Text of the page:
Controversy over breast editing in music video
The videoclip of "Ay mamá" received accusations of alleged censorship
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Coinciding with Mother’s Day on May 1, Spanish singer Rigoberta Bandini presented to the world the long-awaited music video for “Ay mama,” the song that thrilled hun- dreds of thousands of viewers during her participation in the Benidorm Fest. Despite not winning the contest, which meant representing Spain in the Eurovision, the vindictive and transgressive song was a benchmark.
Its unfiltered denunciation of patriarchy, in which the role of mothers in society is honored and claims like “I don’ know why our boobs are so scary” are commonplace, received accusations of alleged censorship. After the long awaited music video of the song was published, several women who participated in the filming denounced the absence of real breasts in the video on social media, because “did not fit” for the director.
Illustrator Nazareth Dos Santos, who was invited along with other activists to help create the video, said that “they wanted to record scenes in which we showed our breasts to fight against censorship, both with the lyrics of the song and with the music video.” For this purpose, they recorded many “beautiful scenes,” with breasts of all kinds: large, small, with stretch marks, scars, small, medium or large nipples. Women of col- or, young or old. It was an exercise of “diversity and reality,” which paradoxically ended up being a victim of self-censorship.
In her message, Dos Santos thought it important to expose that “sometimes things are not changing as much as they make us see.” On social media, she was especially uncomfortable that it was a male director, Salvador Sunyer, who de- cided that their diversity did not fit in a song that demands eliminating prejudic- es about female breasts.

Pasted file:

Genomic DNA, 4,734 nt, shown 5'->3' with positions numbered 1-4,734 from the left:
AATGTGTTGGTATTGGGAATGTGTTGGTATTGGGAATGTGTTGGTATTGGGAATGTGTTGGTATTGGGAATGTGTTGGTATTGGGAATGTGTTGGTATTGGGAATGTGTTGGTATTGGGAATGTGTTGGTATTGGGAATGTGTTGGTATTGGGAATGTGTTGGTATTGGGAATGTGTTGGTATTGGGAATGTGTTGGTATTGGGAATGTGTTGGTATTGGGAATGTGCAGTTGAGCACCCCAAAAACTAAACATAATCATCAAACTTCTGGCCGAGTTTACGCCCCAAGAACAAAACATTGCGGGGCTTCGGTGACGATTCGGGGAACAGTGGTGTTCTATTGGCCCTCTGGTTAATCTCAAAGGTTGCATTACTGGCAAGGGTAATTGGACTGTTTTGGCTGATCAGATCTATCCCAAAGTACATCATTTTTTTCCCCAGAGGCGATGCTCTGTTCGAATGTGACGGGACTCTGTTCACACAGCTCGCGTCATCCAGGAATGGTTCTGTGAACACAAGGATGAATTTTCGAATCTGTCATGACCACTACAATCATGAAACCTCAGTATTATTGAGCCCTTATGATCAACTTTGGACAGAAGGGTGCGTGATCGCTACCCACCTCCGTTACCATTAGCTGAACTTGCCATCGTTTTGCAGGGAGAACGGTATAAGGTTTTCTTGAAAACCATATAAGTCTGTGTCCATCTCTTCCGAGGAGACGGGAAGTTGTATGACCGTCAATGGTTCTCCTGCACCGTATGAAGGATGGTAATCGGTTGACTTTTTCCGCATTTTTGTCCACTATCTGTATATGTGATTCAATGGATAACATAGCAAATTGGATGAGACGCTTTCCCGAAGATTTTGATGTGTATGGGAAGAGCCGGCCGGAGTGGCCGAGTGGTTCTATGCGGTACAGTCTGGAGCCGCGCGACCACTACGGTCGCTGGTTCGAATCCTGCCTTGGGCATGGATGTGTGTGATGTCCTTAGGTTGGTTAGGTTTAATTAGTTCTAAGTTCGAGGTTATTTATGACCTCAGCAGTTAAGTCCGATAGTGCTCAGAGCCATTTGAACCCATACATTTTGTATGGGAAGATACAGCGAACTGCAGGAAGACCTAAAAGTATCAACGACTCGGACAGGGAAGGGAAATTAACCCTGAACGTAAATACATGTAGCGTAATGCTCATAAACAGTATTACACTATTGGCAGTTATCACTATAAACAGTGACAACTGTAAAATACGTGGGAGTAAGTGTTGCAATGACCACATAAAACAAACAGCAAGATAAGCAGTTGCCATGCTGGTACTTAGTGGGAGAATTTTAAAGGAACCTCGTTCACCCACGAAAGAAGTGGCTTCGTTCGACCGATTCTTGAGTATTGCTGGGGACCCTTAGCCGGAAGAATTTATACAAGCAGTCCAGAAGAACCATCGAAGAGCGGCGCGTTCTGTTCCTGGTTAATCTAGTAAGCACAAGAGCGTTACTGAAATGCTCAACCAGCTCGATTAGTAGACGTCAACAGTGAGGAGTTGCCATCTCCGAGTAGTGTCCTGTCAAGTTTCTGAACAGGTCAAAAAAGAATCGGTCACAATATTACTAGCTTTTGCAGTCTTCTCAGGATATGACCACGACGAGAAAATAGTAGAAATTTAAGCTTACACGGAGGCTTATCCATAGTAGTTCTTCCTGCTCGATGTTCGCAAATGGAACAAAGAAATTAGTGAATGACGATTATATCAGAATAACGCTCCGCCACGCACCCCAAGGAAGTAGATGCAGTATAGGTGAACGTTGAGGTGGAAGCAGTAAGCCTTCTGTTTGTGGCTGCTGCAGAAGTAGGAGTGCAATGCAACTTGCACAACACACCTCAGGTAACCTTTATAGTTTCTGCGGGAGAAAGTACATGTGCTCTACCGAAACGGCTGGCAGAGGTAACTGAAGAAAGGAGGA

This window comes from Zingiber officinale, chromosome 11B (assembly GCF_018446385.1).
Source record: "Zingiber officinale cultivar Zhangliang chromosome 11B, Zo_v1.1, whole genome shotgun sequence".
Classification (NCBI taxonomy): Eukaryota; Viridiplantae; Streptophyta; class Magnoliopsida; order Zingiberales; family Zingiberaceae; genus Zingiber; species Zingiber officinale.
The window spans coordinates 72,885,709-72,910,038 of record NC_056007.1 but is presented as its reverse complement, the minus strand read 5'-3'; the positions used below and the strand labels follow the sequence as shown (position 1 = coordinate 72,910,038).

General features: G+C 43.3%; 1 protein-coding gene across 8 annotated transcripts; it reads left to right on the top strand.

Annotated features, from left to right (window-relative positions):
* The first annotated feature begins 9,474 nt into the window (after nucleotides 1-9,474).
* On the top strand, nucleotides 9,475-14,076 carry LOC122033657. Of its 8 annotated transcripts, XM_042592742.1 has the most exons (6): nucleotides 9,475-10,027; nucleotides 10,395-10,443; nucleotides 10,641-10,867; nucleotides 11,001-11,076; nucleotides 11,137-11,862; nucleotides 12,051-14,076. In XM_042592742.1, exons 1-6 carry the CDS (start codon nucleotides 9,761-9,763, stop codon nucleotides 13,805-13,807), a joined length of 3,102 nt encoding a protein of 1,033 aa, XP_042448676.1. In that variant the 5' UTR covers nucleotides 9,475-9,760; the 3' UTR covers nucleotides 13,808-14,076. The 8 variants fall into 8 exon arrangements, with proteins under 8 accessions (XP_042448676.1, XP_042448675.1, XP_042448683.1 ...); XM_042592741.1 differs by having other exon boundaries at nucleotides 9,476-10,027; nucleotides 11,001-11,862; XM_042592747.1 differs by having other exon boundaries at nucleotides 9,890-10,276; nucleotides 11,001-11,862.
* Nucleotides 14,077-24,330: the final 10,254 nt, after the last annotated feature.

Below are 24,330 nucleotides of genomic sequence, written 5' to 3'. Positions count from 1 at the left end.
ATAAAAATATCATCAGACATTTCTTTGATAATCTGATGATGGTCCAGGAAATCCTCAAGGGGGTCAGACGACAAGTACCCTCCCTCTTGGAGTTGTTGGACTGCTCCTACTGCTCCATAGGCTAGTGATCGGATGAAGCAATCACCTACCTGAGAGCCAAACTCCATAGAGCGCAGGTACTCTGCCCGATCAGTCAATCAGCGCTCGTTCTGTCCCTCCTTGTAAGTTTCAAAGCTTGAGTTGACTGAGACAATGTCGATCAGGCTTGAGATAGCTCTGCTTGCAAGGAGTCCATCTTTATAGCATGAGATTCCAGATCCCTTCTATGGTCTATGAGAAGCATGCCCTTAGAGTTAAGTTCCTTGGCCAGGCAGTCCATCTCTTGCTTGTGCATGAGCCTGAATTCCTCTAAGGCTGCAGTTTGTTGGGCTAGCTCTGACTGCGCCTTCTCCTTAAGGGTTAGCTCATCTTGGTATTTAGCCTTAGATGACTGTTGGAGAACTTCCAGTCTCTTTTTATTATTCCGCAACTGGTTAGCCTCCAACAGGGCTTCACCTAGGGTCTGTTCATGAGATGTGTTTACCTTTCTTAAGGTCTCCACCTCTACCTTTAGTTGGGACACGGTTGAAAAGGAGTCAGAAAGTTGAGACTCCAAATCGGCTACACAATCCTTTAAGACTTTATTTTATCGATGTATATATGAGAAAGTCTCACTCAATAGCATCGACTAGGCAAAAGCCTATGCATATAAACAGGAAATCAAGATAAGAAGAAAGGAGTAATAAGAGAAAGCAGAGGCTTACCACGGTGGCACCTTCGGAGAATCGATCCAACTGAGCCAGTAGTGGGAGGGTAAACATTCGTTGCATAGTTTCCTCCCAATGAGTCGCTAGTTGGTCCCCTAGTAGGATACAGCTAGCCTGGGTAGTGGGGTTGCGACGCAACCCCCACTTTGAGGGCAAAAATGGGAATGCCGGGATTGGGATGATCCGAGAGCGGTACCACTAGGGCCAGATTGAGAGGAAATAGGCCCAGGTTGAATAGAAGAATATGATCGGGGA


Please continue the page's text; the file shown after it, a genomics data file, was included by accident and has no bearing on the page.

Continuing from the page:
After the storm unleashed, Bandini kept silent. During the video, the singer and dancers appear half-naked and wearing body makeup, with constant allusions to the dedicated work of mothers feeding their babies. The director, who had total creative freedom, tried to “look at the woman as a creator in absolute terms”. For this, he composed a symbolic journey that ranges from prehistory to the future, and reflects the whole cycle of life.
In addition, Bandini’s face appears as the central figure of the work, Liberty Leading the People, the famous painting by Delacroix that she mentions in the song. Nipple paintings also stand out and the censorship of boobs on social media is symbolically destroyed. They created a 3D image of the face of Mark Zuckerberg, founder of Facebook, as a metaphor. Dos Santos and her fellow feminists wondered: “If you can do a 3D with Zuckerberg’s face, why can’t you fit female breasts in the final cut?”
She was especially annoyed that ultimately sagging or scarred breasts were not featured, and that the only real breasts that appeared were at the beginning, when Bandini and her dancers begin the choreography with their bodies covered in mud. In his defense, the director argued: “I know it is a very complicated and sensitive issue, but the decision not to include them has been mine and it is purely artistic.” He concluded: “Nobody wanted to censor anything, I decided that in the end it didn’t work with the rest of the clip”. Despite his explanation, it seems that there are those who are still afraid of boobs.